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Still today there’s this preconception of Latin American cinema as more bleak stories that handle social realism with a certain grit. In contrast, your film jumps from family drama, to horse racing equations, to magical realism, to moments of comedy, without losing some lightheartedness. How was the process of creating the film’s own tone. 

As you say, that certain bleakness of Latin American cinema, that sense of urgency, we’re here to talk about social issues, so much pressing urgency to it. I totally get it and I understand why some Latin American cinema is like that and I respect it but at the same time I feel very disconnected, aesthetically and linguistically. That was something that I would constantly think about in this film. What’s the need for this film? How to explain to people why this film needs to be?  As I was talking to Chukwudi, he said that to have characters who are not living from hand to mouth, who are not so much subject to the destiny of things because they are  desperate, is in itself an act of subversion, specifically if you’re doing black characters. This is a heavy political, to give agency to characters like that. Of giving subjectivity, to create characters with rich inner roles. It’s heavily politica. That made me feel more at ease with the film – not being part of that tradition. Tone-wise I think it comes a lot from specific films, I wanted to emulate. “Into the White City,” by Alain Tanner; “C0de 46,” from Wintebottom, There was something about how they build their tone which is basically interpretation beyond simply aesthetics. And I knew I needed to find a tone because the actors were so diverse, OC who is a Hollywood actor and does much bigger roles in terms of gestures, then Chukwudi who is Shakespearian, thespian and then Indira who is more Brazilian theater which is very different from English theater. So there was a sense that if I did’t do anything, things would go all over the place.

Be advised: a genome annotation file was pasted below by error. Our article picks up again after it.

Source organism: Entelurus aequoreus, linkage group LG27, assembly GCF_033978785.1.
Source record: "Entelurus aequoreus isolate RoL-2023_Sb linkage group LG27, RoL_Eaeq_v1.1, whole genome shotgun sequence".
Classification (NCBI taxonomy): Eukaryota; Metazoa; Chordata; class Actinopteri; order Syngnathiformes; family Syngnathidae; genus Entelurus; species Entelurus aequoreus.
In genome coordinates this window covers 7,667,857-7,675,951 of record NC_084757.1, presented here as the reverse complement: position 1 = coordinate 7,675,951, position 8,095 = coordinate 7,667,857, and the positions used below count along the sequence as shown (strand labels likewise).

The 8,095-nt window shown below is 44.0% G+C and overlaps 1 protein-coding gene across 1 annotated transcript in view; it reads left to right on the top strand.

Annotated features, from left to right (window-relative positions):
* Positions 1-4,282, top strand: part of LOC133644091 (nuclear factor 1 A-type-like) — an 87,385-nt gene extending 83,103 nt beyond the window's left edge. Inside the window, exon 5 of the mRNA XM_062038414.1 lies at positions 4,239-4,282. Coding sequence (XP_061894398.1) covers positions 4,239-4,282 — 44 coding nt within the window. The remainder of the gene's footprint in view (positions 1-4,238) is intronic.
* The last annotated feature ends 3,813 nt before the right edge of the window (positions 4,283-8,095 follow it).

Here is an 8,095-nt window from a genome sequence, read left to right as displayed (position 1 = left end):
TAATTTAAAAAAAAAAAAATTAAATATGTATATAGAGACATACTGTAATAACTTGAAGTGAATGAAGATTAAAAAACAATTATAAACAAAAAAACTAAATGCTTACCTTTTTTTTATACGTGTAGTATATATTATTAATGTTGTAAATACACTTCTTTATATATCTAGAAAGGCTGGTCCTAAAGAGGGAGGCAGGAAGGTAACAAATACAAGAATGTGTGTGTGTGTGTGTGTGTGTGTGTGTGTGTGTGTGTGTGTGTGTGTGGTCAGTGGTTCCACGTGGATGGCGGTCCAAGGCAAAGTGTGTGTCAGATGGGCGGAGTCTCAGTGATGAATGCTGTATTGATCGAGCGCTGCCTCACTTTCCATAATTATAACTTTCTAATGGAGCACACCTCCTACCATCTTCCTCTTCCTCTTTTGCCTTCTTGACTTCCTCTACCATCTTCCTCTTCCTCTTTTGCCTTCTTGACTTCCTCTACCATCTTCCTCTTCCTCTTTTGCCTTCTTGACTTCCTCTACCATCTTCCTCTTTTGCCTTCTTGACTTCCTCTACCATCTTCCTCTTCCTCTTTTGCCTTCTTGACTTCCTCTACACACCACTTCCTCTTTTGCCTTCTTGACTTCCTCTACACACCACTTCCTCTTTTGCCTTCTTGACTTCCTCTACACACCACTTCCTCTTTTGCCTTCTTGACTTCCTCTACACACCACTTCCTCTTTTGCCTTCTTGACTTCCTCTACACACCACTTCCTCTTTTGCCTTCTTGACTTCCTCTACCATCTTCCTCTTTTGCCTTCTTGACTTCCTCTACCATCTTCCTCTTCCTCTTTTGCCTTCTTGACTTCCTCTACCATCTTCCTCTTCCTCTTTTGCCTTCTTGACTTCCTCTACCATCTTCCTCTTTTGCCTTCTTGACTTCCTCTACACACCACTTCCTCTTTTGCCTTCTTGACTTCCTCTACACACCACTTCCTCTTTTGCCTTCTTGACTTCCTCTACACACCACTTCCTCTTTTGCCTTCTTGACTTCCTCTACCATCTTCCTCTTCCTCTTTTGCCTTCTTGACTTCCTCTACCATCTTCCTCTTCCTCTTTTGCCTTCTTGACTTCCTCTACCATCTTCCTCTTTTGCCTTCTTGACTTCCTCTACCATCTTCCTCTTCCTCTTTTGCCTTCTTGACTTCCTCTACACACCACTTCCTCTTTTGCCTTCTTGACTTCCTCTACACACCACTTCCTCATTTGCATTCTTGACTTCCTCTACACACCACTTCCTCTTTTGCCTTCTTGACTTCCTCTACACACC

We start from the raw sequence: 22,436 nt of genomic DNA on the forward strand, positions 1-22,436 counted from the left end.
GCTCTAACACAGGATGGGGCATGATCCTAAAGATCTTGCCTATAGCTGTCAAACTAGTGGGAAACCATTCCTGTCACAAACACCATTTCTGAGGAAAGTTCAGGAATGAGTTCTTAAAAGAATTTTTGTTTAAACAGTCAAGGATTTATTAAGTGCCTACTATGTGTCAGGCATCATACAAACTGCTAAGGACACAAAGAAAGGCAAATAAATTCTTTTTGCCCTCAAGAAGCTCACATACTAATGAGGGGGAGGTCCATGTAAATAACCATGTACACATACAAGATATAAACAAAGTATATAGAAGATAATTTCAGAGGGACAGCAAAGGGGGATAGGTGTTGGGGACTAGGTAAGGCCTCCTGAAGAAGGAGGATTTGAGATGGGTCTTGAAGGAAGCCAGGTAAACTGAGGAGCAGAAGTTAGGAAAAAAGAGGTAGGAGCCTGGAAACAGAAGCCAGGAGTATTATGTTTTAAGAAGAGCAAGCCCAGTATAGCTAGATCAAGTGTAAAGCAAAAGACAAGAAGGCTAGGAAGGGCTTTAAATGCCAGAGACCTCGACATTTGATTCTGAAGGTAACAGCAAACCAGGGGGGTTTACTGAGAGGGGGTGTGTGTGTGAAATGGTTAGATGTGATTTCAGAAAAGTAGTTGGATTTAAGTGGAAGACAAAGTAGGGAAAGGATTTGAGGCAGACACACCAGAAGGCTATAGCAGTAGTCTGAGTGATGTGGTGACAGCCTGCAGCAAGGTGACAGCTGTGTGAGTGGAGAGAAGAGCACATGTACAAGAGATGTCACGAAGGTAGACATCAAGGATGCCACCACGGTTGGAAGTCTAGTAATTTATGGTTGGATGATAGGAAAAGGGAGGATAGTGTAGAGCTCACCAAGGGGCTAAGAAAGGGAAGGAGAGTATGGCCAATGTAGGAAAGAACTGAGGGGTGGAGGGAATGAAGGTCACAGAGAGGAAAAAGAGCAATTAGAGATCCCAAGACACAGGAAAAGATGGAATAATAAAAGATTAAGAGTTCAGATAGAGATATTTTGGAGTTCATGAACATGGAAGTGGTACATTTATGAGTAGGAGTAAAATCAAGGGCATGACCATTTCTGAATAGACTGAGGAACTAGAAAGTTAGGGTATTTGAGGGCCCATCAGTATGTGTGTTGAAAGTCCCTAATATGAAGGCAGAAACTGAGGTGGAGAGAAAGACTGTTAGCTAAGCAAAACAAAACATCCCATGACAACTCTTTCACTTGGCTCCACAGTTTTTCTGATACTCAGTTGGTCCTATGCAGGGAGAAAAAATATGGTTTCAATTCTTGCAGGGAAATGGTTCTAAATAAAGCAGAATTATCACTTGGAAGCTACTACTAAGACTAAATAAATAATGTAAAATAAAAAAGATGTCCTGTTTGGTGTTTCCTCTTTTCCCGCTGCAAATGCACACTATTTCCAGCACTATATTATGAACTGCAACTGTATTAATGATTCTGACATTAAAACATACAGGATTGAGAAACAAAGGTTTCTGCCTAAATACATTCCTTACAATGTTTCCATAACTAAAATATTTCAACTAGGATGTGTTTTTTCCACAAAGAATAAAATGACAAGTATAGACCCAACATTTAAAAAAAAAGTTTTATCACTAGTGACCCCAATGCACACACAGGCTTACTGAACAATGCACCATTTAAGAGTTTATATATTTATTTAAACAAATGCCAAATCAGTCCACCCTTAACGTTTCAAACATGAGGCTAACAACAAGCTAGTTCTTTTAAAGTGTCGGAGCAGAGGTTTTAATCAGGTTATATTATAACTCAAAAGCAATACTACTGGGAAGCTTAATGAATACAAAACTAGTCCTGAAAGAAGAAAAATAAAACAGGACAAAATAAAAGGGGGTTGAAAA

Now, more than ever, that bleakness is very present in Latin America’s political and social climate. What is your perspective on what’s happening to Brazilian Cinema? 

I’m glad you ask. I’ve been talking in interviews and I feel that I’m so pessimistic and I should give some sense of hope but that is not how I feel. We are in a very dark place. Art of course is not the worst, we have social economics, press freedoms, that have a stronger impact on people than cinema. And this is what people should focus on now. But talking about what I know, which is art, I think Bolsonaro is very intentionally closing down all the financial possibilities in filmmaking, theater, arts in general. There was a huge work community of thousands and thousands of people and now you’re in Rio or Sao Paulo and everyone is unemployed. There’s a sense of doom among people who have dedicated their whole life and suddenly from day to night things have stopped. And he did it because it was the main focus of opposition to him, something that he very much wanted and needed to silence in order to do all the other stuff he wanted to do. But is also about how he needs to tell stories that are more akin to what he is trying to do, that’s his main objective, to work his own narrative. People will continue to make cinema, that is without question, but the conditions in which it’s made will be set back, I think, for a long time. And it came exactly at the time where things were changing for Brazilian cinema, as a result its being taken care of by many politicians from both left and right. But I think this climate will reinforce those aesthetics that we’ve talked about, less subjectivity and more “savagery.”